Each year she wondered if this would be her last visit. Her life no longer offered up to her the confident plausibility of two decades more, one decade, five years. Instead, it was now renewed on an annual basis, like her driving licence. Every April Dr Holling had to certify her fit for another twelve months behind the wheel. Perhaps she and the Morris would go kaput on the same day.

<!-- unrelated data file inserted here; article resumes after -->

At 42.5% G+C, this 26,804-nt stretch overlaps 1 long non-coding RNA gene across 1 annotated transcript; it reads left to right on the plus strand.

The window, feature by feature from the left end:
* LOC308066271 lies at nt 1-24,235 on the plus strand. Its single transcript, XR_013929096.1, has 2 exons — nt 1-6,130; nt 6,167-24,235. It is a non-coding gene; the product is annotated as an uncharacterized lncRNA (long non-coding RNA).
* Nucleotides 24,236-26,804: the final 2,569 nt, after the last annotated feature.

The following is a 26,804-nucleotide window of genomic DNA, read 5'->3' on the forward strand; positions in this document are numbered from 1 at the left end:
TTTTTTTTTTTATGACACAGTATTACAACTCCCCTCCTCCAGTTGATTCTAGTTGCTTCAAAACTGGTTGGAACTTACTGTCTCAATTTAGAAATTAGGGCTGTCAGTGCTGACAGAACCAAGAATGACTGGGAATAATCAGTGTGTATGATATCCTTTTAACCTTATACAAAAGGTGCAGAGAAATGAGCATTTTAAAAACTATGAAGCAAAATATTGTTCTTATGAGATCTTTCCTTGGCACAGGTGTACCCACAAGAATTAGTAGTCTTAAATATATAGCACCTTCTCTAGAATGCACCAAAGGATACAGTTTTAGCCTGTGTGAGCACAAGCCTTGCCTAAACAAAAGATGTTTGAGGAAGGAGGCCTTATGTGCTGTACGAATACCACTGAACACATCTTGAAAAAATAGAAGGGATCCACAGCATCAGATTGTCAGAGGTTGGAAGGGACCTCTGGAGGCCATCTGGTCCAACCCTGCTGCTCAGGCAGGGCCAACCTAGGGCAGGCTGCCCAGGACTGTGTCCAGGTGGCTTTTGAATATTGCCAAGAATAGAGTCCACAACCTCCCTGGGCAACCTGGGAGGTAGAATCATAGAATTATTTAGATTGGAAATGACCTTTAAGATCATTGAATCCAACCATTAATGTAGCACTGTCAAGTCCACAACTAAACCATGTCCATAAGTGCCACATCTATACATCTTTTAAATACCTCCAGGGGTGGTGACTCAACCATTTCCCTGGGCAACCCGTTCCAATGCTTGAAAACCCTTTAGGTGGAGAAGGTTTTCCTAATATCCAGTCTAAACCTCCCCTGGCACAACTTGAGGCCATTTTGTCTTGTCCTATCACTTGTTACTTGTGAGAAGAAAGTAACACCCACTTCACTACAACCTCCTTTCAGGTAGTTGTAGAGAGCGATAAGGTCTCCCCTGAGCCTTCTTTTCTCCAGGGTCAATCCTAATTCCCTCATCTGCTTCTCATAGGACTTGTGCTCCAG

Before, it had been the boat train, the express to Amiens, a local stopper, a bus or two. Since she had acquired the Morris, she had in theory become freer; and yet her routine remained almost immutable. She would drive to Dover and take a night ferry, riding the Channel in the blackout alongside burly lorry-drivers. It saved money, and meant she was always in France for daybreak. No Morning Dawns … He must have seen each daybreak and wondered if that was the date they would put on his stone … Then she would follow the N43 to St-Omer, to Aire and Lillers, where she usually took a croissant and thé à l’anglaise. From Lillers the N43 continued to Béthune, but she flinched from it: south of Béthune was the D937 to Arras, and there, on a straight stretch where the road did a reminding elbow, was Brigadier Sir Frank Higginson’s domed portico. You should not drive past it, even if you intended to return. She had done that once, early in her ownership of the Morris, skirted Cabaret Rouge in second gear, and it had seemed the grossest discourtesy to Sammy and those who lay beside him: no, it’s not your turn yet, just you wait and we’ll be along. No, that was what the other motorists did.